What Avatar is not is as dark and mysterious as The Dark Knight. There is no evil character as strong as The Joker. Our hero and heroine are not as brooding and focused as The Batman. And the moral questions of Avatar are not as clearly stated or as yes/no as The Dark Knight. But all that said, the story structure of the movie is more successful than TDK at delivering on what it promises.

Everyone and anyone should be welcome to prefer one kind of discussion of ideas at the movies over another. I am in no way suggesting that Bartyzel or anyone else needs to bow to Avatar, either for commercial or aesthetic reasons. (And the "we are the rebels under attack by big bad money" shtick from the bashers is unrelenting.) But attack what you really don't like. Please don't feel compelled to so grossly overreach as to attack a complex and working structure - the columns holding the visuals up - in order to try to bring down the whole thing.

Avatar delivers more, I would argue, than people realize, not because the storytelling is weak, but because audiences - however smart - have a hard time seeing the story for the digital trees.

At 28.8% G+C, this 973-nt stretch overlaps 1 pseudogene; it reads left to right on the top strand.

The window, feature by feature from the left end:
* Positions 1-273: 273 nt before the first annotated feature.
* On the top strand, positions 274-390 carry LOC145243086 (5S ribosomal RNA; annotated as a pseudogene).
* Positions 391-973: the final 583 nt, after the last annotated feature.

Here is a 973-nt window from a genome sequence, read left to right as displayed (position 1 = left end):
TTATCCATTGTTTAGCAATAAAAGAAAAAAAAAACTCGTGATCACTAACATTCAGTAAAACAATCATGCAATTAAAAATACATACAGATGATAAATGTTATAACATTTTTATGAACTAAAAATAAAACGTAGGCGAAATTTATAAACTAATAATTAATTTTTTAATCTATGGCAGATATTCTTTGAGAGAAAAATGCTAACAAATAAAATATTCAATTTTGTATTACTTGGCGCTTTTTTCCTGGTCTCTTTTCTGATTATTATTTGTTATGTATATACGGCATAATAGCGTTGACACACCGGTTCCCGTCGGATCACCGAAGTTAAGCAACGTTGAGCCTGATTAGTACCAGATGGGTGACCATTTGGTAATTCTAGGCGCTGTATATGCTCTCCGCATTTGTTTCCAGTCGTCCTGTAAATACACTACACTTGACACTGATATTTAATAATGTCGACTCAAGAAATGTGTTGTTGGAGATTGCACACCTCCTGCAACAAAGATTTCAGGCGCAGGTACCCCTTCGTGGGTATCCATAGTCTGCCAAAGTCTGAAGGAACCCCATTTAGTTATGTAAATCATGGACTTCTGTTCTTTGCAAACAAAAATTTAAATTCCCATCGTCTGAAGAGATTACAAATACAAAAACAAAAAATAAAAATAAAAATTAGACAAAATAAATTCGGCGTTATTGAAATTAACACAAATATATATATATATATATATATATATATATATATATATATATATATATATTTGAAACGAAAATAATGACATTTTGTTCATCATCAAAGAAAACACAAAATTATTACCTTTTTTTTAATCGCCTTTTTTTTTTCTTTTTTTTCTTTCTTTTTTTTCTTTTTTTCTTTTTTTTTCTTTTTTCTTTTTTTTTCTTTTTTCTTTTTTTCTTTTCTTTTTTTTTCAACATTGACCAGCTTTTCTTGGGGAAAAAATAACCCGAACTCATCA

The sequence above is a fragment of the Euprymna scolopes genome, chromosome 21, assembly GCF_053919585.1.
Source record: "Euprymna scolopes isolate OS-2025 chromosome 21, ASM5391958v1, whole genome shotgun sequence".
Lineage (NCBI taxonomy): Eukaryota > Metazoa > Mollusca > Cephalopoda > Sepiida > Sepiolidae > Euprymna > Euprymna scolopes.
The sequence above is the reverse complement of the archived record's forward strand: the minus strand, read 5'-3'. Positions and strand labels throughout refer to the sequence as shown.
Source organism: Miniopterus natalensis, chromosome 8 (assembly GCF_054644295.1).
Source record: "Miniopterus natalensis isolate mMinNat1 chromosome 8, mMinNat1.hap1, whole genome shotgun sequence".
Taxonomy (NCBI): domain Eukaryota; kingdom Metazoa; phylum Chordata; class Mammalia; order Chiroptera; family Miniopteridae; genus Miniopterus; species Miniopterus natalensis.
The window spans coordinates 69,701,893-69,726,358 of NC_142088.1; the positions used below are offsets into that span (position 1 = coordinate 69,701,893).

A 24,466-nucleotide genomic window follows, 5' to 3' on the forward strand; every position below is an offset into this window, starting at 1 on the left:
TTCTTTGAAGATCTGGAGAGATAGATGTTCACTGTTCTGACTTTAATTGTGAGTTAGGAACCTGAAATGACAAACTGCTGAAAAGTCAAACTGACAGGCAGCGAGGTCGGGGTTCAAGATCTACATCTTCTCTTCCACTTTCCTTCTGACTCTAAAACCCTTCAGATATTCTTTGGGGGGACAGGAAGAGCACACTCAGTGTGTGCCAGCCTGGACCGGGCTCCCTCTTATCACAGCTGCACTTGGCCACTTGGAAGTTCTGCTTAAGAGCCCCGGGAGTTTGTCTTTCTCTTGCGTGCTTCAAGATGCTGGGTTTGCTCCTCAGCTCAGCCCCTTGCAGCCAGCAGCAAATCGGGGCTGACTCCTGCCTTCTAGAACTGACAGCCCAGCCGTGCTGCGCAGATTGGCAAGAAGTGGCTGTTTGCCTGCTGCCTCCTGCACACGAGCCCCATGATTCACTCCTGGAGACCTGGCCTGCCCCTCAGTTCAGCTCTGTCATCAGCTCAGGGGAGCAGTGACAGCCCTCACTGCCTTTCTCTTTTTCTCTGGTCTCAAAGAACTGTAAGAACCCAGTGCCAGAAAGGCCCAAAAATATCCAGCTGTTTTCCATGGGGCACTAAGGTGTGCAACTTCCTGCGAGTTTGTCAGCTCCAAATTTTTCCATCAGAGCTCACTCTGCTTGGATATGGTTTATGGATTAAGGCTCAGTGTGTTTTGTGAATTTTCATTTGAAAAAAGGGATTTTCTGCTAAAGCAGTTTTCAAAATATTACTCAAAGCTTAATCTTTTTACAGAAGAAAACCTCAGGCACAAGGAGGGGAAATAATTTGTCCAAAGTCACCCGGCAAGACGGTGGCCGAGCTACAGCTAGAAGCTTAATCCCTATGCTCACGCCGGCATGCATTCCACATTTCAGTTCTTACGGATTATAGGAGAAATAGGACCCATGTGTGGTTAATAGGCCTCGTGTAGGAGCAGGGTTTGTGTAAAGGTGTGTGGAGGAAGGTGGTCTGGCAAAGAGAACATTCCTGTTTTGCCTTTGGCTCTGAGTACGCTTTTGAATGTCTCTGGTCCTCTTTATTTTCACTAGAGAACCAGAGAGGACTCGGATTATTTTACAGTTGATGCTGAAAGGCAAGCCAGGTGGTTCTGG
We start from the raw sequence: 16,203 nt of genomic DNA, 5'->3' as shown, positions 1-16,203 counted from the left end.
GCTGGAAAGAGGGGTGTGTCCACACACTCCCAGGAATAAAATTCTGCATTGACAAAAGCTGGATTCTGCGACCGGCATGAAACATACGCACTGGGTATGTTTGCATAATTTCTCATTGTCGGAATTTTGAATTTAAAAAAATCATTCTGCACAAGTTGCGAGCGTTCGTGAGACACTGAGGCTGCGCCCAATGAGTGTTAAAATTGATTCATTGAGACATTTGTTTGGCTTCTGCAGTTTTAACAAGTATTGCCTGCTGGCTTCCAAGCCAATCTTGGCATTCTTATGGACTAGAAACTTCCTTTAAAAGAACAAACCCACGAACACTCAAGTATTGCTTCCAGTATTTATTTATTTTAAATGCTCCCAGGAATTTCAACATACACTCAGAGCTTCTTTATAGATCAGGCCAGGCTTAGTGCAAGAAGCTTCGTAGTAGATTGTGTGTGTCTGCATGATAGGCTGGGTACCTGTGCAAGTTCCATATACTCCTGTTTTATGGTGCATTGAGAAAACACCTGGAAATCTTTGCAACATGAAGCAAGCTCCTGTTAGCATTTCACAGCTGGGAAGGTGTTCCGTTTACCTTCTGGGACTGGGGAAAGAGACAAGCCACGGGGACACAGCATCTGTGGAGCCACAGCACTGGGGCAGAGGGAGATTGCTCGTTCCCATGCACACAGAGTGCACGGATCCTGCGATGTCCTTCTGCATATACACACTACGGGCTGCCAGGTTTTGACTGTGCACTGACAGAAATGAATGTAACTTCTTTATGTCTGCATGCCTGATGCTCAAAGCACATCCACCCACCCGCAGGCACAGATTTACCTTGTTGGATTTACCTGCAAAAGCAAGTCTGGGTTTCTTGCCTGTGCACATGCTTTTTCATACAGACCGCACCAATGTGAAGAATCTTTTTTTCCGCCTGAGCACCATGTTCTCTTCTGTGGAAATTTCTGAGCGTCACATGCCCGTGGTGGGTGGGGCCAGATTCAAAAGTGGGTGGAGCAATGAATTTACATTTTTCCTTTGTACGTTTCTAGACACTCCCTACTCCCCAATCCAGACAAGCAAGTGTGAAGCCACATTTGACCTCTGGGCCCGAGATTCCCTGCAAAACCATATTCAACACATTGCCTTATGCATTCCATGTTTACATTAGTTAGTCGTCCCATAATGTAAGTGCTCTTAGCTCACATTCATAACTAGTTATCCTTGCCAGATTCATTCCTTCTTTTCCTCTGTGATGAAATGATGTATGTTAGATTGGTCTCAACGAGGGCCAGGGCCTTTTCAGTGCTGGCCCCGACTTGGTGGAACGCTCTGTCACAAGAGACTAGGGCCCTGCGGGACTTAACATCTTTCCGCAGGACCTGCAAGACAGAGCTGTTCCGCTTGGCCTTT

Let's just take a part of the third act of the film.

At the start of the act, the humans who have taken the side of the Na'Vi against industry, the military, and indeed, even humans in general, move forward without discussion and without a plan. They have changed sides 100% and behave as a native would instinctively. They need to get out of the enemy's stronghold and to get back to what is now their home.

What makes this interesting and complex is that just one scene before, this group was still working with the other humans to try to mediate. Without dialogue explaining this, the audience understands what's happened. And the first thing this band of New Na'Vis does when free, also without explanation, is to take - as best they can - control of their avatars into their own hands and away from the belligerent humans.